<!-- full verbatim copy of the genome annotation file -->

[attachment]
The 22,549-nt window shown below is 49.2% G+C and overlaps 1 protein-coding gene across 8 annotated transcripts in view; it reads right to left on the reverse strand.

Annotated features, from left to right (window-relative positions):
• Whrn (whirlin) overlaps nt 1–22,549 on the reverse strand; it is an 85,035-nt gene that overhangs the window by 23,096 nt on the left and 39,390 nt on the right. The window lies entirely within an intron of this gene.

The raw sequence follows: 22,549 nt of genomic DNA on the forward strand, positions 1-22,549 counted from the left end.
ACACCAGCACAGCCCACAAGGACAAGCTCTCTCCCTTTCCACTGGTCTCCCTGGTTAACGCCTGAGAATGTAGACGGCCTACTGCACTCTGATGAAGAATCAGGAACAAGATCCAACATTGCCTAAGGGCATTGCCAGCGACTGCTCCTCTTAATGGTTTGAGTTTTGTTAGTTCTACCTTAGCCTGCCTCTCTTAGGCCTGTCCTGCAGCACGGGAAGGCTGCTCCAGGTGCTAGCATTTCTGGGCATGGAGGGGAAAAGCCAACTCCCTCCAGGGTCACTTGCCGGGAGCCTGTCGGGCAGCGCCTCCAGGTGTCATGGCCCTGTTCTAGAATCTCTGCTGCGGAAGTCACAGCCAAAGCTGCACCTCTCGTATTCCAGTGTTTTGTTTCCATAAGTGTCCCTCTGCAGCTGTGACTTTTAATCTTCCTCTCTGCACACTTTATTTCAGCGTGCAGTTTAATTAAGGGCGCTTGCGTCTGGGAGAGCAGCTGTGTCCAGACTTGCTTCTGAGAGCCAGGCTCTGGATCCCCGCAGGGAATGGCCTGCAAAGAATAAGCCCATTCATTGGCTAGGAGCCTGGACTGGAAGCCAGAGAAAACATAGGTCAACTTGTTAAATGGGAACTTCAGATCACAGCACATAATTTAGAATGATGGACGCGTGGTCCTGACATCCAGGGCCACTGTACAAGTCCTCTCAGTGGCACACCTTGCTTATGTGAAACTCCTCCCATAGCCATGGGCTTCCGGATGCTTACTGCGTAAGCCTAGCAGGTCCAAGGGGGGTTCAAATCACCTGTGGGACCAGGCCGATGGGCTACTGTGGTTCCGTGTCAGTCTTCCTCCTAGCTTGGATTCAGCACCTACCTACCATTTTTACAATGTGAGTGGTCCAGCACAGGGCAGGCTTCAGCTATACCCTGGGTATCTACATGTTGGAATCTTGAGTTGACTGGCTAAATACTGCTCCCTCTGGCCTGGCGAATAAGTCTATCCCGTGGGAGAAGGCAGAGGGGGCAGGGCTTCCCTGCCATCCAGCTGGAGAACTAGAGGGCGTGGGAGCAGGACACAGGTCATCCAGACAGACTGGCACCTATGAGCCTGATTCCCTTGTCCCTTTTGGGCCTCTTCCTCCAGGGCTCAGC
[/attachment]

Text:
The 22,549-nt window shown below is 49.2% G+C and overlaps 1 protein-coding gene across 8 annotated transcripts in view; it reads right to left on the reverse strand.

Annotated features, from left to right (window-relative positions):
• Whrn (whirlin) overlaps nt 1–22,549 on the reverse strand; it is an 85,035-nt gene that overhangs the window by 23,096 nt on the left and 39,390 nt on the right. The window lies entirely within an intron of this gene.

The raw sequence follows: 22,549 nt of genomic DNA on the forward strand, positions 1-22,549 counted from the left end.
ACACCAGCACAGCCCACAAGGACAAGCTCTCTCCCTTTCCACTGGTCTCCCTGGTTAACGCCTGAGAATGTAGACGGCCTACTGCACTCTGATGAAGAATCAGGAACAAGATCCAACATTGCCTAAGGGCATTGCCAGCGACTGCTCCTCTTAATGGTTTGAGTTTTGTTAGTTCTACCTTAGCCTGCCTCTCTTAGGCCTGTCCTGCAGCACGGGAAGGCTGCTCCAGGTGCTAGCATTTCTGGGCATGGAGGGGAAAAGCCAACTCCCTCCAGGGTCACTTGCCGGGAGCCTGTCGGGCAGCGCCTCCAGGTGTCATGGCCCTGTTCTAGAATCTCTGCTGCGGAAGTCACAGCCAAAGCTGCACCTCTCGTATTCCAGTGTTTTGTTTCCATAAGTGTCCCTCTGCAGCTGTGACTTTTAATCTTCCTCTCTGCACACTTTATTTCAGCGTGCAGTTTAATTAAGGGCGCTTGCGTCTGGGAGAGCAGCTGTGTCCAGACTTGCTTCTGAGAGCCAGGCTCTGGATCCCCGCAGGGAATGGCCTGCAAAGAATAAGCCCATTCATTGGCTAGGAGCCTGGACTGGAAGCCAGAGAAAACATAGGTCAACTTGTTAAATGGGAACTTCAGATCACAGCACATAATTTAGAATGATGGACGCGTGGTCCTGACATCCAGGGCCACTGTACAAGTCCTCTCAGTGGCACACCTTGCTTATGTGAAACTCCTCCCATAGCCATGGGCTTCCGGATGCTTACTGCGTAAGCCTAGCAGGTCCAAGGGGGGTTCAAATCACCTGTGGGACCAGGCCGATGGGCTACTGTGGTTCCGTGTCAGTCTTCCTCCTAGCTTGGATTCAGCACCTACCTACCATTTTTACAATGTGAGTGGTCCAGCACAGGGCAGGCTTCAGCTATACCCTGGGTATCTACATGTTGGAATCTTGAGTTGACTGGCTAAATACTGCTCCCTCTGGCCTGGCGAATAAGTCTATCCCGTGGGAGAAGGCAGAGGGGGCAGGGCTTCCCTGCCATCCAGCTGGAGAACTAGAGGGCGTGGGAGCAGGACACAGGTCATCCAGACAGACTGGCACCTATGAGCCTGATTCCCTTGTCCCTTTTGGGCCTCTTCCTCCAGGGCTCAGC